NEW DELHI | MUMBAI: A flying school which counts the father of Indian aviation, JRD Tata, as its alumnus is about to be shuttered by the country's aviation regulator, its flight path from a hoary past to a seedy present a sad commentary on the state of once-proud institutions.
The Bombay Flying Club, that granted JRD Tata a pilot's licence in 1929 and is India's oldest flying school, has been caught for over-logging flight hours of students as part of the crackdown by the Directorate General of Civil Aviation (DGCA) on the widely prevalent practice. "We are planning to close the Bombay Flying Club until they match standards and will issue them a notice today (Wednesday) for various discrepancies in the way they train pilots," DGCA chief EK Bharat Bhushan told ET.
Reports of unqualified pilots have added to worries over India's rickety air safety record. Earlier this year, the DGCA cancelled licences of 14 pilots.
The police had charged the 14 pilots with faking documents. Bhushan said two or three more schools could be issued similar notices but refused to identify them. The regulator had examined 40 schools and found violations of standard operating procedures and over-logging of flying hours, among other discrepancies, in five. The erring schools gave an explanation via presentations last week.
The DGCA chief said there was a mismatch in the data in the logs of the Bombay Flying Club and fuel purchase and air traffic control records. The Bombay Flying Club, set up in 1928, is run by professionals related to aviation who serve as honorary members. Located in a corner of Juhu aerodrome, its buildings, probably dating back to the time when Tata received his licence, are not reminiscent of a glorious past. The campus wears a deserted look.
BL Bijlani, the school's honorary secretary, said an action taken report had been sent to the DGCA and two engineers had been sacked for fudging records. "It is a DGCAapproved school and there were some things that the regulator pointed out, but we don't expect them to close down the school. They may give us some time to follow instructions but a shutdown is not how it happens," he said.
The club charges Rs 18-20 lakh for its year-long training course. Students spend about four months at this campus for theory classes, before moving to Nasik for flying training on three single-engine planes and two simulators. Experts say the DGCA's move sets the old wrong right.
Country’s second flight simulator in Gurgaon
GURGAON: Flight safety has become the most crucial issue in Indian aviation lately, as two major air crashes have jolted the industry and brought forth concerns regarding adequate emergency procedure training for pilots.
Owing to the rising demand for aviation training, the first simulator centre in north India, and the second in the country after Bengaluru, will be coming up in Gurgaon next year.
A flight simulator is a machine that represents an actual aircraft cockpit in its original form and function, and can also emulate real crisis like bad weather, engine failure or any other technical glitch that may arise during a flight.
As the projections, according to airlines and aircraft manufacturers, estimate a rise in the number of commercial aircraft from 400 at present to over 10,000 in the decade to come, a shortage of well-trained pilots is going to be of concern to the airlines.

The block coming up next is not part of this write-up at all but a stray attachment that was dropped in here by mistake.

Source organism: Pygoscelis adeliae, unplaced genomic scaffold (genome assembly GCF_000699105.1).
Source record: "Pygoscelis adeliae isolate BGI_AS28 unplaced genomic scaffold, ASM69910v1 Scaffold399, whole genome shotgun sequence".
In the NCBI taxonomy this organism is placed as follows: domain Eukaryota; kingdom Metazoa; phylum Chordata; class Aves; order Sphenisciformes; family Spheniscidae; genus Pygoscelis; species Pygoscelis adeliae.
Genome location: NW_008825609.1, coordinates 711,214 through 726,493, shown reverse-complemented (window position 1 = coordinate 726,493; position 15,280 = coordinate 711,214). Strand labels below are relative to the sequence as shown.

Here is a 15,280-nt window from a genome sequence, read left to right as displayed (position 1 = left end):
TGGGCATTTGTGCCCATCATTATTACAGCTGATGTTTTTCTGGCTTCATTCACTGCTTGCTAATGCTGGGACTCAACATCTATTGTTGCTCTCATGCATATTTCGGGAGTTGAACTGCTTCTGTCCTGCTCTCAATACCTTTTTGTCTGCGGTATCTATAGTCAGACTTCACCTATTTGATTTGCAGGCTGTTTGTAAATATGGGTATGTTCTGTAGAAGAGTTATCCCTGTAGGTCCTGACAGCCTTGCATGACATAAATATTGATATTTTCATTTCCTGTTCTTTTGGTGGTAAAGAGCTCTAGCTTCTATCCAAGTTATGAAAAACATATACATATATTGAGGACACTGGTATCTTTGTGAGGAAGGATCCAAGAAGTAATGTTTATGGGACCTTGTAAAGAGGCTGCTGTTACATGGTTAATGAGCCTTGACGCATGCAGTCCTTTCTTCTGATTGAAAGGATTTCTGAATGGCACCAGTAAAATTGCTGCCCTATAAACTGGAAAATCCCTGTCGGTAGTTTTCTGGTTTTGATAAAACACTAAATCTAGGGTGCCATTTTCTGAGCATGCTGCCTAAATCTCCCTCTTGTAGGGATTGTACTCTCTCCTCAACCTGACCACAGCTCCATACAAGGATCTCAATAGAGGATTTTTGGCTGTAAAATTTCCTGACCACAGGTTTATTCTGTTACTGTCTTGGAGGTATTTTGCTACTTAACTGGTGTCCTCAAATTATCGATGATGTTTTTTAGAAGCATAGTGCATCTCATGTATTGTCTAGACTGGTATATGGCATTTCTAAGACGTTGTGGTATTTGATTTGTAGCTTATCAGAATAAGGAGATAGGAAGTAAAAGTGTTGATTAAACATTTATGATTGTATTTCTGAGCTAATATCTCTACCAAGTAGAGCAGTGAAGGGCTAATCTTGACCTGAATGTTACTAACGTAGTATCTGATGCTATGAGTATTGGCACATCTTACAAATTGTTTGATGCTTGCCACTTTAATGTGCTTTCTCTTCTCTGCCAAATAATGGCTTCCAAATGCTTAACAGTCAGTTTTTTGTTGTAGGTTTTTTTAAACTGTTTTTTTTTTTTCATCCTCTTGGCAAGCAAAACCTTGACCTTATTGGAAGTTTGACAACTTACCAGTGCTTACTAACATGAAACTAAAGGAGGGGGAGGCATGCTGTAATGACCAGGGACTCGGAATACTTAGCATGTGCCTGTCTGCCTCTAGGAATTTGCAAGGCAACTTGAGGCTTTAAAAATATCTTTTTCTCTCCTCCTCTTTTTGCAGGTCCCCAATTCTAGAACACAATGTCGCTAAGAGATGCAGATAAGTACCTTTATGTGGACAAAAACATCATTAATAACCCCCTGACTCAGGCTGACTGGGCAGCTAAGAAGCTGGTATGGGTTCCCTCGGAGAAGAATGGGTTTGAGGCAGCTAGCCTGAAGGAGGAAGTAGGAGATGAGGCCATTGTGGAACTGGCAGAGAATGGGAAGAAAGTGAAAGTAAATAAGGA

Vijay Kumar, CEO of Fly Sims Training Centre, Gurgaon, said, "There is an initial investment of Rs 100 crore to set up the centre that will have six simulators for Boeing 737s, Airbus 320s, and ATRs. The cost of each session use is pegged at $400 to $600 per hour, and an average training session will continue for 45 days."
Simulators are used for type rating, which is the process of training a Commercial Pilot's Licence holder to operate a particular commercial aircraft. It is also used by experienced pilots while appearing for higher positions like pilot-in-command, check pilots, instructors and auditors, among others. The simulators will be manufactured and installed by a
Netherlands-based company, which is also eyeing similar markets in other South Asian countries like China, and Indonesia.
"India is one of the biggest aviation markets in the world today as the country has a huge pent-up demand for aircraft and simulators. The lack of adequate training here encourages aspiring pilots to go abroad for training. Naturally, if they get it here at almost the same cost, they'll definitely take it up," said Frank Uit Bogaard, CEO, Sim Industries B V, Netherlands.
He added that every new aircraft, which does a 24-hour shuttle every day, needs at least 10 pilots in order to operate all the flights as per the DGCA guidelines.
The simulators are designed to consume almost 60% lesser electricity, and can remain operational 24 hours a day. The centre, however, will not provide any certificates to the trainees, and claims to be training them to pass the DGCA specifications.
"There is a lot of scepticism when it comes to the aviation schools in India as a lot of pilots have lost time and money on flying courses that never really materialized. It is therefore important that such centres be monitored thoroughly before they can be allowed to enrol students," said Capt Isaac Jonathan Khambatti, who got his licence from a flying school in Florida.
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